Commentary by Dr. Valentin Fuster
J. Vib. Acoust. 2013;135(5):051024-051024-5. doi:10.1115/1.4024559.

The inverse method based on the numerical solution of Laplace's equation is introduced for the design of acoustic metamaterial devices. An arbitrary shaped acoustic concentrator and an external cloak are designed numerically and validated by full wave simulation. Besides, an acoustic reciprocal cloak and a field rotator are proposed. Compared with the analytical method, the inverse method is much more universal, and arbitrary shaped acoustic metamaterial devices can be flexibly designed without any knowledge of the transformation equations.

Commentary by Dr. Valentin Fuster
J. Vib. Acoust. 2013;135(5):051025-051025-13. doi:10.1115/1.4024215.

In this article, a dynamical model of the vibrations and acoustic radiation of a circular clamped plate excited by a voice coil and two annular piezoelectric patches is derived. This model is used to perform an optimization of the geometries with the objective to minimize the vibration of the plate along its second and third modes, so that the plate's radiation is equilibrated between its first and fourth eigenfrequencies. Experiments are then performed and show a good agreement with the model. Radiation of the designed system presents improvements when compared to a system when only a voice coil is used.

Commentary by Dr. Valentin Fuster
J. Vib. Acoust. 2013;135(5):051026-051026-17. doi:10.1115/1.4024610.

This paper reports a bearing fault detection method based on kurtosis-based adaptive bandstop filtering (KABS) and iterative autocorrelation (IAC). The interferences in the bearing signal can be removed by KABS filtering, whereas IAC is employed for noise reduction and signal enhancement. In the KABS method, two window-merging schemes are proposed to identify the frequency bands potentially containing interferences and to preserve those covering fault frequencies. Issues related to the selection of the number of autocorrection iterations are also discussed. The proposed method can be used for bearing fault detection in a low signal-to-noise ratio (SNR) and low signal-to-interference ratio (SIR) environment. The implementation of the proposed method does not require prior knowledge of the fault-excited resonant frequency. The performance of the proposed method has been examined by simulation analysis, with favorable comparisons to the Hilbert enveloping, energy operator, and spectrum kurtosis methods. Its effectiveness in bearing fault detection has also been demonstrated using experimental data.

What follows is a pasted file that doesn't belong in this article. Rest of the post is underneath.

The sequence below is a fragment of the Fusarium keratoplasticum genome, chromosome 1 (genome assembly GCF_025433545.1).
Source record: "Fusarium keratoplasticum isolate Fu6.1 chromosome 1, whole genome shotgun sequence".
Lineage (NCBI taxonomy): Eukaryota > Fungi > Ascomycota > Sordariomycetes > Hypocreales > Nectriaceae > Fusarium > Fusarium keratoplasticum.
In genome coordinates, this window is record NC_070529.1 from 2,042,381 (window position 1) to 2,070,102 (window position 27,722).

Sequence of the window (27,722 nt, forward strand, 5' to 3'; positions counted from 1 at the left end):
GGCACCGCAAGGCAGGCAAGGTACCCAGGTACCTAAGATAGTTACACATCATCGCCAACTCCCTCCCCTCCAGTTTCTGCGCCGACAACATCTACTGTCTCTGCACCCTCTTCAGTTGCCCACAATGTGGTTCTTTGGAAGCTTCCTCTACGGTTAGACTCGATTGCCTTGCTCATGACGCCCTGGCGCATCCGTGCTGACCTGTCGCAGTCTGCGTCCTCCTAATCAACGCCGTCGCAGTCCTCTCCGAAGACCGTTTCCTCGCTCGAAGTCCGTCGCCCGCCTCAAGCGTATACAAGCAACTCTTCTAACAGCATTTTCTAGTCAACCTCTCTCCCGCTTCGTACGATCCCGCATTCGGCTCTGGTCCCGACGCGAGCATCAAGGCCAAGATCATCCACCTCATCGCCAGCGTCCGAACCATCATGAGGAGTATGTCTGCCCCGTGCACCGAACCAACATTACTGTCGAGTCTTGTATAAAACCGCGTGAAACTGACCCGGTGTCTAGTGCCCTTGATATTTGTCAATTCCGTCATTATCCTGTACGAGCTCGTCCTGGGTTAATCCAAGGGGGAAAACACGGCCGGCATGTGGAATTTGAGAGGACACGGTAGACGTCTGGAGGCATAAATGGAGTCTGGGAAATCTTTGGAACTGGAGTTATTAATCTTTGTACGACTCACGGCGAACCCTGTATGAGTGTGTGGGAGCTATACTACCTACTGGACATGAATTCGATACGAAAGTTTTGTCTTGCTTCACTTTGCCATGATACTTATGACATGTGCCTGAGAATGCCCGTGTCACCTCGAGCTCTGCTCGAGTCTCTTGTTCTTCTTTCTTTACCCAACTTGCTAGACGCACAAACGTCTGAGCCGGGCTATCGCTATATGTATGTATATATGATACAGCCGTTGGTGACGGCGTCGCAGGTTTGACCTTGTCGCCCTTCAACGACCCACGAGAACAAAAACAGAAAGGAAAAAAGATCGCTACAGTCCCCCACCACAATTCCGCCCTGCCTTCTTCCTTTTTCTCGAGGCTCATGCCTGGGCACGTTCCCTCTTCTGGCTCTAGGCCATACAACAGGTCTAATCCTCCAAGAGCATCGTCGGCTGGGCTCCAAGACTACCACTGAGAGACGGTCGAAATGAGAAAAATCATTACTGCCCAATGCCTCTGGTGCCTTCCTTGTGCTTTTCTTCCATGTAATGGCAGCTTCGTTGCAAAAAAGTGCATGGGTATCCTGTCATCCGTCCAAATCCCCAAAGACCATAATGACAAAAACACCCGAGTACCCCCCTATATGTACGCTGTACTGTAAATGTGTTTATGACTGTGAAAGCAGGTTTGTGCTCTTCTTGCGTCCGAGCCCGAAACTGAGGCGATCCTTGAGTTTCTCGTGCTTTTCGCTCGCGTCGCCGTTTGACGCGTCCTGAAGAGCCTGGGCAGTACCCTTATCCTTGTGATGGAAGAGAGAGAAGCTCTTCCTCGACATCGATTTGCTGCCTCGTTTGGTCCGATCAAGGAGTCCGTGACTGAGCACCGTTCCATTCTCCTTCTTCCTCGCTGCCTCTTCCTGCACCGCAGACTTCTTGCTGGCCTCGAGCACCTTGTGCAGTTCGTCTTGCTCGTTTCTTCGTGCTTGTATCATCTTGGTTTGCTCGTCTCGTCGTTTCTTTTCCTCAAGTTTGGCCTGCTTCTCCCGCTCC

Commentary by Dr. Valentin Fuster
J. Vib. Acoust. 2013;135(5):051027-051027-12. doi:10.1115/1.4024698.

In this study, a model for the analysis of the wave localization in a special kind of simply-supported beam bridge, namely, the periodic elevated railway (PER), is developed. For simplicity, each span of the PER is supposed to be composed of two longitudinal beams, a pier, and three linking springs. The standard linear solid model is employed to describe the damping of the materials of the piers and beams. Transfer matrix for each span of the PER undergoing in-plane vibration is derived, whereby the wave transfer matrix for each span is obtained. By means of the Wolf's algorithm and using the aforementioned wave transfer matrices, the localization factors accounting for wave localization in the PER are determined. With the proposed model, the influence of the disorder of the beam lengths on the wave localization in the PER is examined. Also, the interactive effect of the damping and the beam-length disorder on the wave localization in the PER is investigated. As a special case, the wave localization in a PER with rigid beam-beam-pier (BBP) junctions is also discussed in this study. Moreover, by the wave transfer matrix method, the wave localization and conversion phenomena in a finite disordered PER segment are investigated. Finally, the relation between the response of a finite disordered PER segment to external loadings and the degrees of the disorder of the PER segment is examined.